Years ago, I was sharing an apartment with a female Ba'alat Teshuva. The Ba'alat Teshuva, lets call her A.
We were sharing an apartment in an haredi neighbourhood although some of our neighbours were still secular Jews. I suppose that today, the neighbourhood is entirely haredi and that secular Jews have probably moved away.
I should mention that quite a few Baale'i Teshuva I know in Jerusalem are sticking to a firm Minhag (custom). Without becoming a member of a certain chassidic group, they still keep the Minhagim of their favourite group. You even find this in Toldot Aharon where female Ba'alot Teshuva come to the Tishes; they don't dress like Toldot Aharon but keep many of their customs and even live in the Mea Shearim neighbourhood. They know Toldot Aharon families and are being invited by them for Shabbat.
My former flatmate A. was such a "Shomeret Minhag - A Ba'al Teshuva keeping a certain chassidic custom without being an official group member". A. was "Shomeret Minhag Vishnitz". By the way, in those days, Vishnitz Bnei Brak wasn't divided then.
I never asked A. what customs she kept neither did I ask her about Vishnitz. The only thing I noticed was that A. was facing severe difficulties of being accepted into haredi society. There were many reasons for it but she still tried as hard as she could. There were times when A. may have got the feeling that she was accepted. At least from time to time.
I, on the other hand, have never felt the desire squeezing myself into something. I neither need acceptance nor acknowledgement because I am simply too individualistic and especially introverted. Doing my thing and not waiting for other Haredim to say that I am so "holy". A Zaddika !
I am not and I don't want to hear all this slogans. I am not a Zaddika and not sooo terribly religious running after the perfect Hechsher, wearing only long sleeves or skirts. In my opinion, being religious consists of many different aspects in life besides the usual Halachot. How you react towards your environment, for instance. "Bejn Adam le'Chavero". Or that you honestly pray and not because the time for Mincha has arrived. That you take religious matters seriously, think and internalize them and not doing, doing, doing without using your brain.
A. was desperate for acceptance and did anything gaining it. She had this behaviour of inviting herself to the neighbours Schabbes table every single Shabbat. They were born Chassidim but I cannot even tell to which Chassidut they belonged. I wasn't interested and A. had told me that they wouldn't talk to me anyway because I was still on the level of "between national religious and haredi". She said that it had taken her one year after moving in, until the holy neighbours finally invited her for Shabbat.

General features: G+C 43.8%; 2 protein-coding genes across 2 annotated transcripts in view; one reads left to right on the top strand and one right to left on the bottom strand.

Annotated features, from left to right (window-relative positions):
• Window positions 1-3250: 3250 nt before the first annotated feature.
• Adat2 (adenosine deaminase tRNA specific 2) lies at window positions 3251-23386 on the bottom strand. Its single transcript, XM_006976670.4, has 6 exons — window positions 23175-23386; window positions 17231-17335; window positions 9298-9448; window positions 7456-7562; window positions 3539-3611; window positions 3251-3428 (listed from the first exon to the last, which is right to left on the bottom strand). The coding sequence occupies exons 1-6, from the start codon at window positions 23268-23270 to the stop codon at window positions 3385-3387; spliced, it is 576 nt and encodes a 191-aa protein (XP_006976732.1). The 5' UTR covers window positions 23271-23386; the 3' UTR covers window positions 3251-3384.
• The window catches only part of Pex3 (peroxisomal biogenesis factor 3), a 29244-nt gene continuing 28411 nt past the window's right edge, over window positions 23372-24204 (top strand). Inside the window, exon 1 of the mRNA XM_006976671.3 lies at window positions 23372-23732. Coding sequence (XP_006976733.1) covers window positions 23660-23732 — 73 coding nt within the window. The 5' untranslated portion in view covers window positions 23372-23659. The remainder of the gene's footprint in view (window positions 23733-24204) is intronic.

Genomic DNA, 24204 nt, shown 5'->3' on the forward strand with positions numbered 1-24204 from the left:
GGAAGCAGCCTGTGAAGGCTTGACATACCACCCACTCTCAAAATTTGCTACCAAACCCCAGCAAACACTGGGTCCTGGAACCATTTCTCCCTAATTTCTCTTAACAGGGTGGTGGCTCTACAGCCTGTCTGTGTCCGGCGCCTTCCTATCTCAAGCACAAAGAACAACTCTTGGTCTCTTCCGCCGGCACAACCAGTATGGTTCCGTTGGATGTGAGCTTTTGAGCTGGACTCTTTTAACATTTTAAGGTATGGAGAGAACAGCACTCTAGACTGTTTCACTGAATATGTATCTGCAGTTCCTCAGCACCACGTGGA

Honestly, I wasn't keen on being invited, as I had my own plans on Shabbat. Usually I went into town where I either stayed with friends of at the Jewish hostel Heritage House in the Old City. After Shabbat was over, I went back to our Ramot neighbourhood.
A short period of time after me moving in, I met the neighbours' wife in the staircase. We talked for a while and she invited me for Shabbat. As I already had other plans, I told her that I would come in another few weeks or months. Telling this to A., she was shocked because I had been invited after a few weeks only. How this could be. I didn't know and I wasn't even begging the neighbour to invite me.
Then a serious incident occured making me think about born chassidic society and its behaviour towards Ba'alei Teshuva:
A. got a phone call from another "Shomeret Minhag Vishnitz" and was invited to a wedding taking place in the haredi Kiryat Mattersdorf neighbourhood. My flatmate was freaking out because SHE got invited. In her eyes, the was the peak of acceptance ! She immediately started to bake. I asked her for what and she said that she wants to bring all those cakes to the wedding. As a gift and simply to contribute something.
For the next two or three days, A. was baking nearly without a break. Our small kitchen was flooded with cakes and pies. When the evening for the wedding arrived, I helped her loading all the cakes into the trunk of her car. Then she was gone and only came back the next day. She returned being in a bad mood and asked me if I can help her again. It turned out that none of the wedding guests had even touched one of her cakes. All the cakes came back in the trunk and were stuffed into the fridge. A. said that I can eat the cakes together with her but, in the end, they were rottening and being thrown away.
A. never spoke about what had happened but I found out from the neighbours: The sad fact was that no born haredi wanted to eat from the food cooked by a Ba'al Teshuva. Some readers may claim that this is a stereotype opinion but, according to my experience, A. is not the only case.